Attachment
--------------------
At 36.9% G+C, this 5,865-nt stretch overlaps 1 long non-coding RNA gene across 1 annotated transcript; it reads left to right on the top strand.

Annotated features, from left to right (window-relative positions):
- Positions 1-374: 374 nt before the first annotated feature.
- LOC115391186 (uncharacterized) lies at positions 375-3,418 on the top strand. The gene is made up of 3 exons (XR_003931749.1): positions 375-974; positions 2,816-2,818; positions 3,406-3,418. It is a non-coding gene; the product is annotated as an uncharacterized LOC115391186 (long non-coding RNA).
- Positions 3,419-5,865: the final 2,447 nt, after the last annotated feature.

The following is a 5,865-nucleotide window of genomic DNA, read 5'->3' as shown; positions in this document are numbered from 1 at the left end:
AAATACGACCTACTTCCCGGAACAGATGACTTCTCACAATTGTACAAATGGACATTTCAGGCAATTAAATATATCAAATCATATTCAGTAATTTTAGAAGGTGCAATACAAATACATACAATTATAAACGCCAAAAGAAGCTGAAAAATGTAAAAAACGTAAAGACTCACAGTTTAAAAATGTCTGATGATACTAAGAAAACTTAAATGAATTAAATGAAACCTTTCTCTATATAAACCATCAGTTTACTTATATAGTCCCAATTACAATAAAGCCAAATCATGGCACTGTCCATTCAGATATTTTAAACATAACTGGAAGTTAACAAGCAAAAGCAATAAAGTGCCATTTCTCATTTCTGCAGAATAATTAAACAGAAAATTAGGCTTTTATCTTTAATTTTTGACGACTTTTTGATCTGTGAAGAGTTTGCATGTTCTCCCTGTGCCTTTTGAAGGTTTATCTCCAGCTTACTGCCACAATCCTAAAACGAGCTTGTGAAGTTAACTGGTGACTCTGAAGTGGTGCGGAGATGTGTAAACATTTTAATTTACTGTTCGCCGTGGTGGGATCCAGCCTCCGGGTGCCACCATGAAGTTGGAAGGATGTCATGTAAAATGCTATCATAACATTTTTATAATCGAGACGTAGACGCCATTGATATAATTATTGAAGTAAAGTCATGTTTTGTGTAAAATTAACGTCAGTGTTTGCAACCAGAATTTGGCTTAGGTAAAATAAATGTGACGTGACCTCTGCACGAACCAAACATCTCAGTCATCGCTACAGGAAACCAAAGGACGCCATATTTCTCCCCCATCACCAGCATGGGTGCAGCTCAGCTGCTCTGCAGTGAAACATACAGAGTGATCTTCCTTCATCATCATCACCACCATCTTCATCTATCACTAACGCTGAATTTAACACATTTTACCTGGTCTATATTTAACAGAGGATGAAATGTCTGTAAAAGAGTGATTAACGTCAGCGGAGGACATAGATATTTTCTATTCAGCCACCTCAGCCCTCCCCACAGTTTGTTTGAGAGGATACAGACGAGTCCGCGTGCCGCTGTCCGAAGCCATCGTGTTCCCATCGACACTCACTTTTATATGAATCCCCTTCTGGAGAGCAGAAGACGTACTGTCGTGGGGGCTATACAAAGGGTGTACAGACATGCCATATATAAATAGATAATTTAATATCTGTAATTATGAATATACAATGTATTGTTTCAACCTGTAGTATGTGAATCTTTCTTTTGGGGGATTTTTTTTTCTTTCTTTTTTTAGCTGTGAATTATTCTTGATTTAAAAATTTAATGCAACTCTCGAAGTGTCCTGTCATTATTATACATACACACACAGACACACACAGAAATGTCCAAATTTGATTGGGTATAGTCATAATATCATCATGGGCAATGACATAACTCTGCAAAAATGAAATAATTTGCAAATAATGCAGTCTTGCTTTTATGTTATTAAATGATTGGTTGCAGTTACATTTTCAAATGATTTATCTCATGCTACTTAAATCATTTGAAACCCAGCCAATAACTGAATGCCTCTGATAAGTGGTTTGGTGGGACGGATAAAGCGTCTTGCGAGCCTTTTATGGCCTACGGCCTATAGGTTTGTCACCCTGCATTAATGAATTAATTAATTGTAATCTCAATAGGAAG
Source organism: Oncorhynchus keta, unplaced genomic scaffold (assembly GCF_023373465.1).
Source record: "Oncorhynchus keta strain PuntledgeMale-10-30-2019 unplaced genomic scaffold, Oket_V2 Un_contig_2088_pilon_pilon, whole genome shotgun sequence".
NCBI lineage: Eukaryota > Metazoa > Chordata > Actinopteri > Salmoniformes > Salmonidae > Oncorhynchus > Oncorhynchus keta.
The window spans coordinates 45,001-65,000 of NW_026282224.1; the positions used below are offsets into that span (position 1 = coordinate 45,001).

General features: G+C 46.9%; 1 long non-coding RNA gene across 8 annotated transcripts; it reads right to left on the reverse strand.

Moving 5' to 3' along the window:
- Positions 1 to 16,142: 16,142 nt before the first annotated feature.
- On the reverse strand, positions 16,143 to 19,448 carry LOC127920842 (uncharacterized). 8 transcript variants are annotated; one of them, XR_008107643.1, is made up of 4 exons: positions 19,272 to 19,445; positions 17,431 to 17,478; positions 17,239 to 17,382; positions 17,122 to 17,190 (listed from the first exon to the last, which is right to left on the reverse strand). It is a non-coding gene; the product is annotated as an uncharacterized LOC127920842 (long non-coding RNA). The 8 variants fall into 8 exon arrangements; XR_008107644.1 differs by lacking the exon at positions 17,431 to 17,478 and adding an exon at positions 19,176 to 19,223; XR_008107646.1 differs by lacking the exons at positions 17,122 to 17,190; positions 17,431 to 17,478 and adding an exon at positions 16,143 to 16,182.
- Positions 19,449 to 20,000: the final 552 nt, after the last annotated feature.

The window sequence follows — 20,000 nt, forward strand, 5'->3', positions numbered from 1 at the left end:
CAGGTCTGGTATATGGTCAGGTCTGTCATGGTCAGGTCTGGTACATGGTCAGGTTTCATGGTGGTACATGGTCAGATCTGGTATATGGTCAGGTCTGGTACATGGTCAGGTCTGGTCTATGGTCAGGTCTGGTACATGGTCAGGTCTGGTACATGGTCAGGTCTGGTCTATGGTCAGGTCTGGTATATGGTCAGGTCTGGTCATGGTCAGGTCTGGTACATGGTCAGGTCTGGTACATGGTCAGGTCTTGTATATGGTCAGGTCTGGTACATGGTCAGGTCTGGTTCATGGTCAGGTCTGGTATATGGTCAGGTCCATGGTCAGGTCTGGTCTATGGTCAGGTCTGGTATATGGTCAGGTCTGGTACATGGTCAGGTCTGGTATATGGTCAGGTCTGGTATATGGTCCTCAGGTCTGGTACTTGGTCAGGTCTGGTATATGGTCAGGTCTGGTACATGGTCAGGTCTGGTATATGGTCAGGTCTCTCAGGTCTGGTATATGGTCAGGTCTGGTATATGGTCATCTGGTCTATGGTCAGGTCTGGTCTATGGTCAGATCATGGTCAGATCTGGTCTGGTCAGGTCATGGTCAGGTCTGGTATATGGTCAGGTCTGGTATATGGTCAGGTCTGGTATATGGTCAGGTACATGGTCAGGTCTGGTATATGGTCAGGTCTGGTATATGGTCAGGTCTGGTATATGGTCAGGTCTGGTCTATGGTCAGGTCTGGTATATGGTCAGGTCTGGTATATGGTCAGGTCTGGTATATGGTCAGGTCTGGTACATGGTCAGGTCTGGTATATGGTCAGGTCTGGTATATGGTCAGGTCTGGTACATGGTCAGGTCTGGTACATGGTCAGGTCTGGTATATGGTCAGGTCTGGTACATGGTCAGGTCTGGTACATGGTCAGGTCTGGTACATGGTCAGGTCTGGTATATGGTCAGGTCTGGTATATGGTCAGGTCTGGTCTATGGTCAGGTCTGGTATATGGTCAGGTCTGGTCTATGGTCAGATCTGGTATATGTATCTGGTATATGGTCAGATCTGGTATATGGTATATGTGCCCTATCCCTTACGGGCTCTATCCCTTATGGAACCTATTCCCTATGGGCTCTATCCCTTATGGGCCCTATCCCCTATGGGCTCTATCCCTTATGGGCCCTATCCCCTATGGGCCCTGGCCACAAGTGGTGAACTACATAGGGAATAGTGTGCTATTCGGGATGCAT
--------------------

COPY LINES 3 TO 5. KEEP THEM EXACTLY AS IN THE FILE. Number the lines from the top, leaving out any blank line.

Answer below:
- Positions 1-374: 374 nt before the first annotated feature.
- LOC115391186 (uncharacterized) lies at positions 375-3,418 on the top strand. The gene is made up of 3 exons (XR_003931749.1): positions 375-974; positions 2,816-2,818; positions 3,406-3,418. It is a non-coding gene; the product is annotated as an uncharacterized LOC115391186 (long non-coding RNA).
- Positions 3,419-5,865: the final 2,447 nt, after the last annotated feature.